BWNS: A Vision of Peace, Stories from the Democratic Republic of Congo

In this podcast episode from the Baha’i World News Service, we hear about the Democratic Republic of the Congo, where wars and conflicts have claimed millions of lives and uprooted even more. But throughout the country, there are communities that are learning to transcend the traditional barriers that divide people. In this episode, you can listen to stories that offer a glimpse into some Congolese communities where people are working together and drawing on Baha’i Teachings to transform their collective life.

You can read the accompanying article, here on the Baha’i World News Service.

For more podcasts created by the Baha’i World News Service, visit their website:

If you enjoyed this podcast, you might also like the Baha’i Blogcast with Rainn Wilson. You can listen to them here on Baha’i Blog.

About the Author

Sonjel Vreeland

In her innermost heart, Sonjel is a mother, a wife and a bookworm but professionally she is a museologist and a library technician. She currently lives on Prince Edward Island, an isle in the shape of a smile on the eastern Canadian coast. Sonjel is a writer who loves to listen to jazz when she's driving at night.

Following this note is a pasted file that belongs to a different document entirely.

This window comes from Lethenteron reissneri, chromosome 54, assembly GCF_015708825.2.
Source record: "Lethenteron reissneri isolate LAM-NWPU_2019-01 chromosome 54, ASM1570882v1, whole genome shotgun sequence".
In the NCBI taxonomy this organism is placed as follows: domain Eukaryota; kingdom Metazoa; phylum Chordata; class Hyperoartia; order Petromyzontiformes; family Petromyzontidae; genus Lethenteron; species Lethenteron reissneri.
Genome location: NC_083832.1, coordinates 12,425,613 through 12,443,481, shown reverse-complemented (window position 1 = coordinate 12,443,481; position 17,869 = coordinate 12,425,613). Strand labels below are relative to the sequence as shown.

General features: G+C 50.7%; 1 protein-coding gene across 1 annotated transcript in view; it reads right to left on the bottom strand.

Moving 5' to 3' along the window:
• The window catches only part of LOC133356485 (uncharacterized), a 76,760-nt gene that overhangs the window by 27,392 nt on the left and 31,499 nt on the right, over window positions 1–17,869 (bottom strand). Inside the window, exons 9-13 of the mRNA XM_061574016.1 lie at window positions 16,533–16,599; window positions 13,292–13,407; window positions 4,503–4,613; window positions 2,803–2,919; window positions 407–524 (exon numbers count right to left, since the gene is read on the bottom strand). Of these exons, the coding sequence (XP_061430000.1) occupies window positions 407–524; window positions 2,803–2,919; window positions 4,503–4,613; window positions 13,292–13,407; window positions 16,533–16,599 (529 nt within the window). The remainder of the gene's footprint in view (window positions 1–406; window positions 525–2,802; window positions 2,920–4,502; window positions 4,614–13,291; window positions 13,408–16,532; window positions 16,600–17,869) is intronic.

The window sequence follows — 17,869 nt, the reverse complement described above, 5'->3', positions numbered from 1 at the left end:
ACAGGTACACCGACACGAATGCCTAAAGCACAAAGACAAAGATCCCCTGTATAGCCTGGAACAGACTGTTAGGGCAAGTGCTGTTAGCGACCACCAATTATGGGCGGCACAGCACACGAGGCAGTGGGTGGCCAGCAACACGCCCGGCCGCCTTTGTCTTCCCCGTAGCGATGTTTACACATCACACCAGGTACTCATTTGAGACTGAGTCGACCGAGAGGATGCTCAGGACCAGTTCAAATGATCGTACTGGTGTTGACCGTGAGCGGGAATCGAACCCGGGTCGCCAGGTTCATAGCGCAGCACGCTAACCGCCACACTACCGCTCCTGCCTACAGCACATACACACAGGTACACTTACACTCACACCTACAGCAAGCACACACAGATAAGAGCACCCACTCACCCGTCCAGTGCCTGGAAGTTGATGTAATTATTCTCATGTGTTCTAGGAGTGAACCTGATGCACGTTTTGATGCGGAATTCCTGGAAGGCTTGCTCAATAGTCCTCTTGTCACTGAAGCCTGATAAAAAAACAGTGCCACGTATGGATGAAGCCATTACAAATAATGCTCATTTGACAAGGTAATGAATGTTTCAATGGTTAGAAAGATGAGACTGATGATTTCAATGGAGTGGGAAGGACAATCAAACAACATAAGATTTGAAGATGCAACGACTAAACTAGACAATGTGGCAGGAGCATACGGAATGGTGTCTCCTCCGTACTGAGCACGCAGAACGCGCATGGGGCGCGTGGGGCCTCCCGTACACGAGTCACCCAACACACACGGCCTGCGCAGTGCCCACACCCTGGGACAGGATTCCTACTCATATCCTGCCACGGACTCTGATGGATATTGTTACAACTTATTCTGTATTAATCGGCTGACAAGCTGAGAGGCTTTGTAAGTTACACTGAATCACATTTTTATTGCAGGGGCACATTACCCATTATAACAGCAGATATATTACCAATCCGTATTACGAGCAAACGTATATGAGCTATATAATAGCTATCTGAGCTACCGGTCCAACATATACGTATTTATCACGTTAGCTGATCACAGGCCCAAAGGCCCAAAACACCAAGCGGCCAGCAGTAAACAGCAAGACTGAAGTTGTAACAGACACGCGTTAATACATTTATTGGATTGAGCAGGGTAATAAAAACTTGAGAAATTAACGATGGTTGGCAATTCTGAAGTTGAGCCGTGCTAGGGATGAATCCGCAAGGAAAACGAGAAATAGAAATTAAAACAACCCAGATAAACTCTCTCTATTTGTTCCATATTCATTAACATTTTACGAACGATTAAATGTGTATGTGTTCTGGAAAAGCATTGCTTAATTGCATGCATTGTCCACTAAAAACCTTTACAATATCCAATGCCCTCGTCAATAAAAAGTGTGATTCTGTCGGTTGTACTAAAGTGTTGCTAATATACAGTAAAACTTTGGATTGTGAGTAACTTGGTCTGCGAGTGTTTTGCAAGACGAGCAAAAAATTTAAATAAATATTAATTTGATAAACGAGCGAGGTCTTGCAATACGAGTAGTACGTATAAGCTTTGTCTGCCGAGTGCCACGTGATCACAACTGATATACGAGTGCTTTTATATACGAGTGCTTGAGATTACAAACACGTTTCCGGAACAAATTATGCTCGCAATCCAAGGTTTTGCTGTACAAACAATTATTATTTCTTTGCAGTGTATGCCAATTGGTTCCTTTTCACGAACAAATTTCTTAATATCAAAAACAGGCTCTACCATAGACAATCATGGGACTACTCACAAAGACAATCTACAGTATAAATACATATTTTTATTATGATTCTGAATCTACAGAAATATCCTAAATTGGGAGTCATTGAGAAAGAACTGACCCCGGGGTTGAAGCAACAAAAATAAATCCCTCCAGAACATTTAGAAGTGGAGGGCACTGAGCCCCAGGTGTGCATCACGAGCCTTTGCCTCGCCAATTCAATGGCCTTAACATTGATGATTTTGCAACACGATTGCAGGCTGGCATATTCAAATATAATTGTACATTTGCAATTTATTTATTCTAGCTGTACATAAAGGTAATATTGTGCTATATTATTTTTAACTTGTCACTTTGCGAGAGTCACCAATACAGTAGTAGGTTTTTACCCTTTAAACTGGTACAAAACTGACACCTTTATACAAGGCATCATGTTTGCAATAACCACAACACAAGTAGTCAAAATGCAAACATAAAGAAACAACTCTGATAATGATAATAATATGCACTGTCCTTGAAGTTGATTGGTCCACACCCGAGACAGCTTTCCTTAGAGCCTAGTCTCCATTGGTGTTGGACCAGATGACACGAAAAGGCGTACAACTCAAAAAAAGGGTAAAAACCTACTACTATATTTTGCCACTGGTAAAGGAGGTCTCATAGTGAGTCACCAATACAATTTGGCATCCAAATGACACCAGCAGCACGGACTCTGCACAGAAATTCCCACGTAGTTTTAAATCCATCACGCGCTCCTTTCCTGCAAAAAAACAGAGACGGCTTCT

Share This Audio With the World

Discussion 1 Comment

  1. Wow! Wonderful! Moving stories of inspired community-building and heart-stirring music. This is the unifying power of the Divine Educator at work all over the world today, bringing sons and daughters of the family of humankind together to create lasting peace and true social and economic development – in this case, in a nation that many in the developed world have written off as being riven with warfare and strife. This confirms yet again for me, personally, that these demonstrations of the Teachings of the Bahai Faith in action offer the sort of positive societal transformation that my classmates and I back in the early 70s were reaching for at UC Santa Cruz’s Merrill College, which, attracting many past and future Peace Corps workers, was focused on Third World development.

Leave a Reply

Your email address will not be published. Required fields are marked *